$60 Oil is Great, But it Can’t Save Nigeria

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$60 Oil is Great, But it Can’t Save Nigeria
Pyramid of black oil barrel 3D

If $60 oil can not save you, then you are in bad shape. No, I am not talking about some of the U.S. shale producers, but Nigeria and its struggling oil industry.


Depending on who you ask, Nigeria needs prices somewhere between $130 and $140 to balance its fiscal budget. The path to those prices in 2021 seems unlikely, but after seeing prices go negative last year, let us not shut the door on anything just yet.


Unless Nigeria is banking on a long-term price above their breakeven, they need to implement systemic changes to lower their costs. Not only could this allow the country to balance its budget at a lower price point, but it would also give Nigeria the ability to invest more money back into their country, which is desperately needed.

Who is in control?

Like most nations, the government in Nigeria has a large amount of control over the oil and gas industry. It is beyond the scope of this piece to break down where the lines are drawn, but in countries where the government wants to keep its hand in the cookie jar, the government should also receive a slap on the wrist when things go awry. This is not to say that the private sector companies have no responsibility; rather, it is to point out that if the government has the political resolve and uses its political capital properly, it could clean up much of the mess.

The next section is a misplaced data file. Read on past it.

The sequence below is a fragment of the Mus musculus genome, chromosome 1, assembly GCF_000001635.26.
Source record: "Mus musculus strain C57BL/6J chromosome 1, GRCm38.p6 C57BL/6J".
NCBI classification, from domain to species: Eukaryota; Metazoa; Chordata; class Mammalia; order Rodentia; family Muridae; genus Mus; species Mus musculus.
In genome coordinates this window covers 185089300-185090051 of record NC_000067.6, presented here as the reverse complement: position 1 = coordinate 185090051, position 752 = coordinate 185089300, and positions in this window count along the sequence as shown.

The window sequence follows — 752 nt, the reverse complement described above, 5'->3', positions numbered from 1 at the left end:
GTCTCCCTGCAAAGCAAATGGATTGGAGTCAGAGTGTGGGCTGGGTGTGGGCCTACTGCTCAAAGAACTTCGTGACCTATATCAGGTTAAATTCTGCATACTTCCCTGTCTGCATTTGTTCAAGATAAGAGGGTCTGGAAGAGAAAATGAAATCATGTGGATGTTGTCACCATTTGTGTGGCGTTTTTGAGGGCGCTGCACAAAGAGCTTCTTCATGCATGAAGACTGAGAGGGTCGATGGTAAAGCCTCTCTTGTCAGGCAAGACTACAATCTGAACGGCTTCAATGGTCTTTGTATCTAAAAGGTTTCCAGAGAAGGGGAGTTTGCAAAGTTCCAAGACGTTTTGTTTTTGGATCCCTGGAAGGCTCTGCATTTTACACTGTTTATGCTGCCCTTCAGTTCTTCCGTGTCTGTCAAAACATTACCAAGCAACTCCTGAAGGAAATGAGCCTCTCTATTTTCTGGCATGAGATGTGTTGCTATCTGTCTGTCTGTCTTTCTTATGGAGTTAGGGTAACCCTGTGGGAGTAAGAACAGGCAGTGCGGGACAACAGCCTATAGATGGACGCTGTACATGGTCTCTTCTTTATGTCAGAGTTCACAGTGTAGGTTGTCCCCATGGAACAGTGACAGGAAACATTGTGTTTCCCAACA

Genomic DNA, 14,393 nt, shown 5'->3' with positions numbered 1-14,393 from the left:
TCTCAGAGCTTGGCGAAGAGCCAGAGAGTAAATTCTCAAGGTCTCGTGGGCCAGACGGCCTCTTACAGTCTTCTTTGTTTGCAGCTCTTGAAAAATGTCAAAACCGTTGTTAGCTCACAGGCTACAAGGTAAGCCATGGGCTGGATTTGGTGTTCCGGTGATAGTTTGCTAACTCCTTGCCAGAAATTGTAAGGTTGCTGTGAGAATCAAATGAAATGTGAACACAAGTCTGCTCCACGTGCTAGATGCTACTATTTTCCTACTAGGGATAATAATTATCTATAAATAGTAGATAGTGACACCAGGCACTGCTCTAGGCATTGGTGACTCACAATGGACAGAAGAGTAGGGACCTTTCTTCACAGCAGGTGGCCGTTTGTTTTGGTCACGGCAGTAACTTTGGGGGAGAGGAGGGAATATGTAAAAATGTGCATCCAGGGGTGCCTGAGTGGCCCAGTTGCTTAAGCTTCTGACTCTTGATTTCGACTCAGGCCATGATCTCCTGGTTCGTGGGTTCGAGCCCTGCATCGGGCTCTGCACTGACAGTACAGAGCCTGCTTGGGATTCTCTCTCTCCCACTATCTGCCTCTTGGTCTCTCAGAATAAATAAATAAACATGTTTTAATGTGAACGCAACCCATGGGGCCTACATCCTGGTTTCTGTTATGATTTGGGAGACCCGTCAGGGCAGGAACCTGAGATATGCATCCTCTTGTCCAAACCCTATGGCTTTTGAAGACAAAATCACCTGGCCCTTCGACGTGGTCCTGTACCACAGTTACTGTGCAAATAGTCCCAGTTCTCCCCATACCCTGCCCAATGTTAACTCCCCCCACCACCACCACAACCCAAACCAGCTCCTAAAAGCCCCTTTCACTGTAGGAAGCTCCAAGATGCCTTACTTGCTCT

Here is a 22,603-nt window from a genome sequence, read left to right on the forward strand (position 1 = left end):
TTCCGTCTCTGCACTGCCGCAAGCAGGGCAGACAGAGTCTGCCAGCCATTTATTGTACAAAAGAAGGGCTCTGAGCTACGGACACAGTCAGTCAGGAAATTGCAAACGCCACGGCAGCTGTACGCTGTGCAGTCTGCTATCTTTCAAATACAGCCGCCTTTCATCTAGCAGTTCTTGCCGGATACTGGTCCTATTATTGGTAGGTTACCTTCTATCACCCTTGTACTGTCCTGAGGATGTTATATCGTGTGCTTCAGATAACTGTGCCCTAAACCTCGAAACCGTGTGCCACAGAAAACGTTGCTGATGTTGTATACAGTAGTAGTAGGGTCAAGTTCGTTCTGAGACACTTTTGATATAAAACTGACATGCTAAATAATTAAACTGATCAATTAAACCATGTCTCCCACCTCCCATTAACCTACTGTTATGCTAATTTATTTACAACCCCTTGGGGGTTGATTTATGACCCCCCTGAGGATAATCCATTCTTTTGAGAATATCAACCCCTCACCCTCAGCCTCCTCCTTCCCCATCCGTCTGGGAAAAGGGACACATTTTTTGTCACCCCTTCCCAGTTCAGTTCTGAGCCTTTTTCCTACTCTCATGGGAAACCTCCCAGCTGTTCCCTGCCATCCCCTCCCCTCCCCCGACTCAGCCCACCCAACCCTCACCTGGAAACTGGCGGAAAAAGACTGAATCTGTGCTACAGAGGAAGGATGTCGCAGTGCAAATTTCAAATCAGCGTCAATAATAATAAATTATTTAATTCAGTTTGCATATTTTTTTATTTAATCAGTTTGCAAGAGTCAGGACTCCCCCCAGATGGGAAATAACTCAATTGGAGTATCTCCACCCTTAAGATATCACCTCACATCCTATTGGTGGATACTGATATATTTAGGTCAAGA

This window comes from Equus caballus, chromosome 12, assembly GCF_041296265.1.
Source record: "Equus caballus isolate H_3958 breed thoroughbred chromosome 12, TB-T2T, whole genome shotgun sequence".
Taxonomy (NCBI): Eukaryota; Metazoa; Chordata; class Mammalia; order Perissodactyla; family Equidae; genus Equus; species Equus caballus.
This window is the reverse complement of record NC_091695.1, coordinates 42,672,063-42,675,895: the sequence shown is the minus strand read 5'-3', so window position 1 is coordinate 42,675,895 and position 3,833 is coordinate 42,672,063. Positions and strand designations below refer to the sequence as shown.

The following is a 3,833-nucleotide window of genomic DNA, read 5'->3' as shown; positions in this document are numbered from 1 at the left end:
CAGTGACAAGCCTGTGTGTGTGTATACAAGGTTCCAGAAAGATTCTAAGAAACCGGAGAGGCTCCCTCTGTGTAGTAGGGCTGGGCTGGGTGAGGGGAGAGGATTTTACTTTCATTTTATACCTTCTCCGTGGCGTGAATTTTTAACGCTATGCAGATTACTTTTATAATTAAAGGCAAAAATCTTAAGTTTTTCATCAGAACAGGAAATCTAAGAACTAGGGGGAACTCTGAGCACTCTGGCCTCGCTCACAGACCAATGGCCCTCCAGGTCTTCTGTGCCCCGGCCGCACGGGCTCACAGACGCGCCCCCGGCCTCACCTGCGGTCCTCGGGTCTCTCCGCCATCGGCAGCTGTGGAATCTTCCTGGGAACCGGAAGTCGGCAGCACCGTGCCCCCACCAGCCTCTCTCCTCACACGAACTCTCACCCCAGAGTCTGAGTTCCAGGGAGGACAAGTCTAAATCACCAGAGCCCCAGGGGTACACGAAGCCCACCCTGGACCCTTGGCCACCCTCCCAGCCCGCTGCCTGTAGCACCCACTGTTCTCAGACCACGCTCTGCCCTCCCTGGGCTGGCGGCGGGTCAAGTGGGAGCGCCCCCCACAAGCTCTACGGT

A seat at the table, but…

Before discussing how Nigeria can reduce its cost, it is important to understand its place in the market and OPEC. If the United States, Saudi Arabia or Russia want to drive the price of oil up or down, these countries have the ability to do just that. Nigeria’s 2 million barrels per day (bpd) is something the country should be proud of. Still, to put that in perspective, the Saudis voluntarily cut 1 million bpd to balance the markets earlier this year. They will likely put it back on the market sooner rather than later. Two million bpd is not an irrelevant amount, but it is not significant enough to influence OPEC’s decisions.


A cautionary tale for Nigeria is Venezuela. Their oil industry has crumbled over the past few years, and the market has picked up the barrels that Venezuela has shed without having a price shock.

Nigerian oil has been an important part of the oil industry, but without the ability to influence the market, it needs to focus on maximizing every barrel of oil it produces.

Plug the holes